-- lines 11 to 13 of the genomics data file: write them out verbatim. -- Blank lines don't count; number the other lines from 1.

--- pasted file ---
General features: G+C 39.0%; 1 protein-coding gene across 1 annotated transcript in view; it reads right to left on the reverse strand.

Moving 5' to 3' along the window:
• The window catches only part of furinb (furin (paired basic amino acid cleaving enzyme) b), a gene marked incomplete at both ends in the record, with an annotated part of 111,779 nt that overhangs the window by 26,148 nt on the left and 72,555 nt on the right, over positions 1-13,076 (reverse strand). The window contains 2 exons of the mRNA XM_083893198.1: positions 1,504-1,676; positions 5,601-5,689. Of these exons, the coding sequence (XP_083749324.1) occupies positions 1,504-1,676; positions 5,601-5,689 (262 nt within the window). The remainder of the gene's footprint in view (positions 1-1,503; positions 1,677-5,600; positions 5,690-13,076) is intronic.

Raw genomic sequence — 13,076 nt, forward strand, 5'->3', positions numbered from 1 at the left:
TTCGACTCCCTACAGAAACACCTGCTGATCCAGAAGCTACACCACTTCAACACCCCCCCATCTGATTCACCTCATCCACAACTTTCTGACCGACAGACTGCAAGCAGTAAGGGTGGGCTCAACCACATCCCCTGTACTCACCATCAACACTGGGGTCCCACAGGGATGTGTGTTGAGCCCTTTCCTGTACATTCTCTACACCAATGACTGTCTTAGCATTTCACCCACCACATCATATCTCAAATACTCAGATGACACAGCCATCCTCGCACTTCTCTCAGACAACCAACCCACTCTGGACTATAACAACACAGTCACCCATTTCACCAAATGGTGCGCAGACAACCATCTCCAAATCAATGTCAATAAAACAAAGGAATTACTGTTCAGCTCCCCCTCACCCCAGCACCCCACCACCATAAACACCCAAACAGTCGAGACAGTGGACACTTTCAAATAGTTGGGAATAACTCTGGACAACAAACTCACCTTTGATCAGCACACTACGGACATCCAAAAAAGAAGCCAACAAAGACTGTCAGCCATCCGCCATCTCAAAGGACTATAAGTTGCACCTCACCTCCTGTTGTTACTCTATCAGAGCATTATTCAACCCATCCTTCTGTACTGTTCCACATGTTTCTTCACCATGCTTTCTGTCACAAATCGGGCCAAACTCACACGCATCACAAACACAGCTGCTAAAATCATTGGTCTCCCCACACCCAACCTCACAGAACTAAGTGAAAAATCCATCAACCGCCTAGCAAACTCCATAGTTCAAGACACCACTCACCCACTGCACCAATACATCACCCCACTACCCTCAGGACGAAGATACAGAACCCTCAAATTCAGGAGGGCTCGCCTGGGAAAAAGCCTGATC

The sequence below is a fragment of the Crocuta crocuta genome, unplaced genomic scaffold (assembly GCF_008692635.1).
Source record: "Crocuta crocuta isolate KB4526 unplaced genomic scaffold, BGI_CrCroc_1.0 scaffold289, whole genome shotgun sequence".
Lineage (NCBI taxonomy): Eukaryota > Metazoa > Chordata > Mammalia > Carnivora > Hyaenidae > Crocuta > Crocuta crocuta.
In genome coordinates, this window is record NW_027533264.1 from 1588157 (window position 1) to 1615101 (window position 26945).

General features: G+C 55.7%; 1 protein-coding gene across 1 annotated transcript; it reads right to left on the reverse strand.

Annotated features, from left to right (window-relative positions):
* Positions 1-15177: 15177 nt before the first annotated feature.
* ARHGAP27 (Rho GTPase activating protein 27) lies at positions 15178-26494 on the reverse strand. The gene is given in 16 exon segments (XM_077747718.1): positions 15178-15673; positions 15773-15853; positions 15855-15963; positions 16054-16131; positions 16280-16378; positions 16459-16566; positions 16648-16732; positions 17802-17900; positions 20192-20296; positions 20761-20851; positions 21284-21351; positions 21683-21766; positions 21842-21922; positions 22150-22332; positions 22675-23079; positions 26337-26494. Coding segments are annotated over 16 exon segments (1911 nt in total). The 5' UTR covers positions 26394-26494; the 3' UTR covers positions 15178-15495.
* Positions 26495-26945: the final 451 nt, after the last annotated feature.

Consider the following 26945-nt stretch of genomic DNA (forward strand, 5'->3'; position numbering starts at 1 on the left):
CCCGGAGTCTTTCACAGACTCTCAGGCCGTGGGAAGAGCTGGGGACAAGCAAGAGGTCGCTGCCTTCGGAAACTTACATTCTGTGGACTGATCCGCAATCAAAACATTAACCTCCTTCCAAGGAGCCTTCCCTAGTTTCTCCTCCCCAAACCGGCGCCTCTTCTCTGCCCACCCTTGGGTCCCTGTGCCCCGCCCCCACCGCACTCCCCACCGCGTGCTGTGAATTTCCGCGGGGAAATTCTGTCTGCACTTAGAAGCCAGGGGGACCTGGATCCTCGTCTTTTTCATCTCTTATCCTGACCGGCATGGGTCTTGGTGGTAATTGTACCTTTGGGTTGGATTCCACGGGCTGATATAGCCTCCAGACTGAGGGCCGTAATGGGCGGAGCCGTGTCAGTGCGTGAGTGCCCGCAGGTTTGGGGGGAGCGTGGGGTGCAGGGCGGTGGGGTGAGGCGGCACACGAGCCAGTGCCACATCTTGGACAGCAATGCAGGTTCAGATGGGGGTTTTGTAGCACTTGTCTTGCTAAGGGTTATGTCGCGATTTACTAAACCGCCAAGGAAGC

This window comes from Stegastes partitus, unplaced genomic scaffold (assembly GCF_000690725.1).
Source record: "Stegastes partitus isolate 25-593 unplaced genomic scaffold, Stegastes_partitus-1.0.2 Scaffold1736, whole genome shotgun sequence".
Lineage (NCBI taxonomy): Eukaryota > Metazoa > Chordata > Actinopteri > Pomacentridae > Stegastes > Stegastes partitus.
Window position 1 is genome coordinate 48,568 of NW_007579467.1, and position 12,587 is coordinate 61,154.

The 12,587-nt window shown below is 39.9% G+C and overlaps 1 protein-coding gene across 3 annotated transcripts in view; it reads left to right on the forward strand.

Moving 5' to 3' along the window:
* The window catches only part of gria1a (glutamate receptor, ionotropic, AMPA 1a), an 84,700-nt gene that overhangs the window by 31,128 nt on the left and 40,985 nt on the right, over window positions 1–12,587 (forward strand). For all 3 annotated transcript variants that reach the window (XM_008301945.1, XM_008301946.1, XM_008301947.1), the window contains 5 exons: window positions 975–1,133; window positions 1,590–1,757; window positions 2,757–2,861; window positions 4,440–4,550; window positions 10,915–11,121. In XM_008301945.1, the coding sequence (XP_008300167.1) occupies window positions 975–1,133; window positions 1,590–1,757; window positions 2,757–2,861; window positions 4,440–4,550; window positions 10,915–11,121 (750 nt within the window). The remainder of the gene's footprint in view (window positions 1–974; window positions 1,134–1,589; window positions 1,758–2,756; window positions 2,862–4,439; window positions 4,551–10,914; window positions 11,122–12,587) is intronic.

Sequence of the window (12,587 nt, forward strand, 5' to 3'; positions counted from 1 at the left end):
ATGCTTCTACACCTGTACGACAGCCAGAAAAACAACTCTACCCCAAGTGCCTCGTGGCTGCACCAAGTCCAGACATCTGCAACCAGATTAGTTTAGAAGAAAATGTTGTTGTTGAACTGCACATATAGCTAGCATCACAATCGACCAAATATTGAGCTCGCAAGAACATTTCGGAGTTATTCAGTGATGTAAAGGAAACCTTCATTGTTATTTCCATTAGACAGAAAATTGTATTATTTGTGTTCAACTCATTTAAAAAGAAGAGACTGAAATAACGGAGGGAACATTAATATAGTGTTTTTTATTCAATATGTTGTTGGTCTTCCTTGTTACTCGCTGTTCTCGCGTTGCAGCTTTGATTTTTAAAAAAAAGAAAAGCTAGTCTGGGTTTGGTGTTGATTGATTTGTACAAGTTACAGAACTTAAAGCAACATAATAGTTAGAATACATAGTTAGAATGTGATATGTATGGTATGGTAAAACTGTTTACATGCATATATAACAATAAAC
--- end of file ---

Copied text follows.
Annotated features, from left to right (window-relative positions):
* Positions 1-15177: 15177 nt before the first annotated feature.
* ARHGAP27 (Rho GTPase activating protein 27) lies at positions 15178-26494 on the reverse strand. The gene is given in 16 exon segments (XM_077747718.1): positions 15178-15673; positions 15773-15853; positions 15855-15963; positions 16054-16131; positions 16280-16378; positions 16459-16566; positions 16648-16732; positions 17802-17900; positions 20192-20296; positions 20761-20851; positions 21284-21351; positions 21683-21766; positions 21842-21922; positions 22150-22332; positions 22675-23079; positions 26337-26494. Coding segments are annotated over 16 exon segments (1911 nt in total). The 5' UTR covers positions 26394-26494; the 3' UTR covers positions 15178-15495.